Judge Brett Kavanaugh has a clean background — a point which is most troubling for the Democrats, who are trying to make a case from Christine Blasey Ford’s dotted, foggy memories that his supposed sexual assaulting past ought to halt his Supreme Court nomination in its path.
Their problem is: The allegations don’t match. Logically speaking, the type of sexual seediness Ford is alleging doesn’t match up against a lifetime of Kavanaugh clean.
This is not to say that reputable men can’t commit heinous sexual crimes.
But it is to say they usually leave a trail. It’s not just one assault — and then, 36 years of nothing. They usually leave a trail of sexually assaulted victims or, at the very least, a trail of complaints and allegations of sexual assaults, harassments and crimes.
Time magazine ran a cover story in May that queried just that, in its headline: “Can Bad Men Change? What It’s Like Inside Sex Offender Therapy.”
The writer of the piece went inside a session of court-ordered sex offender therapy, attended by eight men — one convicted for molesting his stepdaughter, another for exposing himself to 100-plus women, another for statutory rape, yet another for engaging in improper online chats. And included in the story was this line: “[T]herapy — when paired with tough parole restrictions — can significantly reduce the chance of reoffending, according to the American Psychological Association.”
That means the untreated, unpunished male sex offender will more than likely repeat his sex offense.
That means Kavanaugh, who’s never — at least, not that it’s publicly known — undergone therapy for the type of sex assault he’s been alleged of committing, should have scores of other victims. Statistically speaking, that is. Psychologically speaking.
John Conyers had several sexual harassment allegations leveled against him, leading to his resignation from the House in December. Same for Bob Filner, before he was forced to resign his mayoral seat in San Diego in 2013 amid numerous allegations of sexual harassment. Same for Dan Schoen, a former member of the Minnesota State Senate — he resigned in December after three women, including a fellow state legislator, accused him of sexual harassment. Same for Anthony Weiner, the legislative apple of the Democrat Party’s eye — before he was forced to resign his House seat and abandon his mayoral bid for New York City on the heels of numerous sexting issues involving several females, including a teenage girl.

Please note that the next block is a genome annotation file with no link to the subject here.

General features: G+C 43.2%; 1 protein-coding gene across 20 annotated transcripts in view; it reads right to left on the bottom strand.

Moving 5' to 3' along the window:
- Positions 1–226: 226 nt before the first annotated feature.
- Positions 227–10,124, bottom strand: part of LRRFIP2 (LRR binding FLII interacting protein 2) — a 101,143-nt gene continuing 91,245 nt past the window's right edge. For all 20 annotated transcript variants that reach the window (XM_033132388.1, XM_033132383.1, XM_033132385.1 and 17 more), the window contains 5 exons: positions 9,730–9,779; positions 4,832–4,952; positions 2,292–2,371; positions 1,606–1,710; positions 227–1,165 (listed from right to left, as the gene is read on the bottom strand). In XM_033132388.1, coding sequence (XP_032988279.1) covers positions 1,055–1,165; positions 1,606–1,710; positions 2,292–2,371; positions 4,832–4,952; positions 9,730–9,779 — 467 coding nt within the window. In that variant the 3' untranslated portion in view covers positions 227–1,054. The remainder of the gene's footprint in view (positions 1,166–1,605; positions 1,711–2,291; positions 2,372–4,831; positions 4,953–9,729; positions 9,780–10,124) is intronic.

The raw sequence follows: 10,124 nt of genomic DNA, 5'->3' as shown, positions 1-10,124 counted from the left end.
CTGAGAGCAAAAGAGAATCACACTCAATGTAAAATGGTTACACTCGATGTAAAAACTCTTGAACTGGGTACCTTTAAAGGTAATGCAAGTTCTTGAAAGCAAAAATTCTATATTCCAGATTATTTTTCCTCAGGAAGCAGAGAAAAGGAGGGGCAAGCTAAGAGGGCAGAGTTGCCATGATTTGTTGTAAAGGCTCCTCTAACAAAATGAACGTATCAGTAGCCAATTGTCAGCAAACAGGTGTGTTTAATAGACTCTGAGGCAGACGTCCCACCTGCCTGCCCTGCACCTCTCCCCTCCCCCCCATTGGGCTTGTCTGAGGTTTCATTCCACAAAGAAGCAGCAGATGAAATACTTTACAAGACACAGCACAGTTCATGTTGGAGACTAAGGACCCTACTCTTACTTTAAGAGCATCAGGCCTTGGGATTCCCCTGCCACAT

The list could go on — and actually, it could jump to the Republican Party, as well. But the overall point is this: Those who commit crimes, particularly sex-related crimes, don’t generally commit their crimes in a bubble.
They don’t generally commit one offense and move on, completely rehabilitated, never to do sexually wrong to another again.
They leave a trail. They have a past. They offend, then re-offend. They may hide it for a while, but in the end, their records speak volumes.
Where’s Kavanaugh’s past? His proven past, that is. His proven, documented, police-record criminal past, not just the one that’s appeared over the span of a few weeks, at the help of the Democratic Party.
It wasn’t until his Supreme Court nomination that Ford’s allegation came to light, followed in short succession by one from Deborah Ramirez, alleging the nominee of exposing himself to her at Yale University, and another from Julie Swetnick, accusing Kavanaugh of improper sexual misconduct at parties at Georgetown Preparatory School.
All three women have testimonies that are problematic.
But even a cursory look at the situation — the allegations, largely unproven she-said finger-points; the realities of the political designs of the Democrats; the utter lack of evidence; the supporting letters and statements from men and women alike for Kavanaugh; and, of course, the unchanging denials of wrong-doing from the nominee himself — reveals illogical inconsistencies.
If Kavanaugh were indeed guilty of what he’s accused, wouldn’t there be some trail of sex-tied crimes in his past?
Wouldn’t his previous FBI background checks and professional and career vetting have come up with something — something? Anything at all? Complaints, at least? This is the guy who helped write the Ken Starr report, for goodness sake. He’s been around, very publicly, for a very long time.
The curious lack of sexual assault-tied allegations, arrests, prosecutions and criminal histories of Kavanaugh’s background — his decades of professional work in the public eye — is a troubling asterisk on what’s now being slung his way, courtesy of Ford, courtesy of the left.
Truly, Democrats ought to tread lightly. So, too, do Kavanaugh’s accusers.
There’s a fine legal line between seeking the truth and slander. And absent evidence, absent any proof — absent any grounds to show Kavanaugh is a sexual criminal, as alleged — the “what goes around, comes around” moment that may come, maybe sooner than later, may not be so comfortable for the most dug-in of the accusers.
It’s one thing to want the truth. It’s another, both morally and legally, to trample, shred, destroy and toss in the trash the reputation of a man and his family in the process — particularly if nothing crops up to justify the trashing.
• Cheryl Chumley can be reached at email@example.com or on Twitter, @ckchumley.